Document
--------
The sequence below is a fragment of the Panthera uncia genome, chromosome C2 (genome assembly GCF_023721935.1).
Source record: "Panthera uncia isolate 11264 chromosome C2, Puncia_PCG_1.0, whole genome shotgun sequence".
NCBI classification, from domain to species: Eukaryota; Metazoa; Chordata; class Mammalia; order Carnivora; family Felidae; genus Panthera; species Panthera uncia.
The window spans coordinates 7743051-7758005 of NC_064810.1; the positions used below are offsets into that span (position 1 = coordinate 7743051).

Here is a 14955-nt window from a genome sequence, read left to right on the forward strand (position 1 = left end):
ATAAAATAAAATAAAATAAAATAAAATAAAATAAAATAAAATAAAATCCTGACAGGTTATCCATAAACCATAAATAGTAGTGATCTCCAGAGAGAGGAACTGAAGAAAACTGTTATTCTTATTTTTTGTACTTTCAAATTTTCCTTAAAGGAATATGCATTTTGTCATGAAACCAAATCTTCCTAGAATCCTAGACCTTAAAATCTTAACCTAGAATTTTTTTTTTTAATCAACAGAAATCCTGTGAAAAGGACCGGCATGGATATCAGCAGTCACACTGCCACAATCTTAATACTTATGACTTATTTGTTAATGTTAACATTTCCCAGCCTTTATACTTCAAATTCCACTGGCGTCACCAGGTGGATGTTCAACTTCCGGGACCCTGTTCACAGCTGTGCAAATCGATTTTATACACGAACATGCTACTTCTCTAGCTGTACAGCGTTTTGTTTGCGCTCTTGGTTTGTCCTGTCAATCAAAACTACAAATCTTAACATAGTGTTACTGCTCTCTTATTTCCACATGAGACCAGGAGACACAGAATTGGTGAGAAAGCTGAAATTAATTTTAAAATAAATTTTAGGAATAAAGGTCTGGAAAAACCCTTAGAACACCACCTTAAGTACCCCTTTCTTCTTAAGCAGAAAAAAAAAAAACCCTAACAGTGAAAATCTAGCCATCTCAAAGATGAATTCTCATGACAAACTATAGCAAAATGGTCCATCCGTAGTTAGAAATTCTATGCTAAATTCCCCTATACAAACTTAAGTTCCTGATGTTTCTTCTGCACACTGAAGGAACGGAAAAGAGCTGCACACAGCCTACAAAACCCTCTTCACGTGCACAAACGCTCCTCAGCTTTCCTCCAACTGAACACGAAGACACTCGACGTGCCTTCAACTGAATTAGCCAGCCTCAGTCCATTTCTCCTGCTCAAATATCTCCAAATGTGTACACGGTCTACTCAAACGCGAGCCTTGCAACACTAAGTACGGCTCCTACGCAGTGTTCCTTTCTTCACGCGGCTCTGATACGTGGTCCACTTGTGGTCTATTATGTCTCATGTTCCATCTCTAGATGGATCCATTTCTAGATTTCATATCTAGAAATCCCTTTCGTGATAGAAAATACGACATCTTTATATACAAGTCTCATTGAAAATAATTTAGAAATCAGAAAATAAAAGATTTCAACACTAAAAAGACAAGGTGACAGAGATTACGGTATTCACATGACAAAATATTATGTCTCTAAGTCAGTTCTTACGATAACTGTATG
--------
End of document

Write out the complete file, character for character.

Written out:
The sequence below is a fragment of the Panthera uncia genome, chromosome C2 (genome assembly GCF_023721935.1).
Source record: "Panthera uncia isolate 11264 chromosome C2, Puncia_PCG_1.0, whole genome shotgun sequence".
NCBI classification, from domain to species: Eukaryota; Metazoa; Chordata; class Mammalia; order Carnivora; family Felidae; genus Panthera; species Panthera uncia.
The window spans coordinates 7743051-7758005 of NC_064810.1; the positions used below are offsets into that span (position 1 = coordinate 7743051).

Here is a 14955-nt window from a genome sequence, read left to right on the forward strand (position 1 = left end):
ATAAAATAAAATAAAATAAAATAAAATAAAATAAAATAAAATAAAATCCTGACAGGTTATCCATAAACCATAAATAGTAGTGATCTCCAGAGAGAGGAACTGAAGAAAACTGTTATTCTTATTTTTTGTACTTTCAAATTTTCCTTAAAGGAATATGCATTTTGTCATGAAACCAAATCTTCCTAGAATCCTAGACCTTAAAATCTTAACCTAGAATTTTTTTTTTTAATCAACAGAAATCCTGTGAAAAGGACCGGCATGGATATCAGCAGTCACACTGCCACAATCTTAATACTTATGACTTATTTGTTAATGTTAACATTTCCCAGCCTTTATACTTCAAATTCCACTGGCGTCACCAGGTGGATGTTCAACTTCCGGGACCCTGTTCACAGCTGTGCAAATCGATTTTATACACGAACATGCTACTTCTCTAGCTGTACAGCGTTTTGTTTGCGCTCTTGGTTTGTCCTGTCAATCAAAACTACAAATCTTAACATAGTGTTACTGCTCTCTTATTTCCACATGAGACCAGGAGACACAGAATTGGTGAGAAAGCTGAAATTAATTTTAAAATAAATTTTAGGAATAAAGGTCTGGAAAAACCCTTAGAACACCACCTTAAGTACCCCTTTCTTCTTAAGCAGAAAAAAAAAAAACCCTAACAGTGAAAATCTAGCCATCTCAAAGATGAATTCTCATGACAAACTATAGCAAAATGGTCCATCCGTAGTTAGAAATTCTATGCTAAATTCCCCTATACAAACTTAAGTTCCTGATGTTTCTTCTGCACACTGAAGGAACGGAAAAGAGCTGCACACAGCCTACAAAACCCTCTTCACGTGCACAAACGCTCCTCAGCTTTCCTCCAACTGAACACGAAGACACTCGACGTGCCTTCAACTGAATTAGCCAGCCTCAGTCCATTTCTCCTGCTCAAATATCTCCAAATGTGTACACGGTCTACTCAAACGCGAGCCTTGCAACACTAAGTACGGCTCCTACGCAGTGTTCCTTTCTTCACGCGGCTCTGATACGTGGTCCACTTGTGGTCTATTATGTCTCATGTTCCATCTCTAGATGGATCCATTTCTAGATTTCATATCTAGAAATCCCTTTCGTGATAGAAAATACGACATCTTTATATACAAGTCTCATTGAAAATAATTTAGAAATCAGAAAATAAAAGATTTCAACACTAAAAAGACAAGGTGACAGAGATTACGGTATTCACATGACAAAATATTATGTCTCTAAGTCAGTTCTTACGATAACTGTATG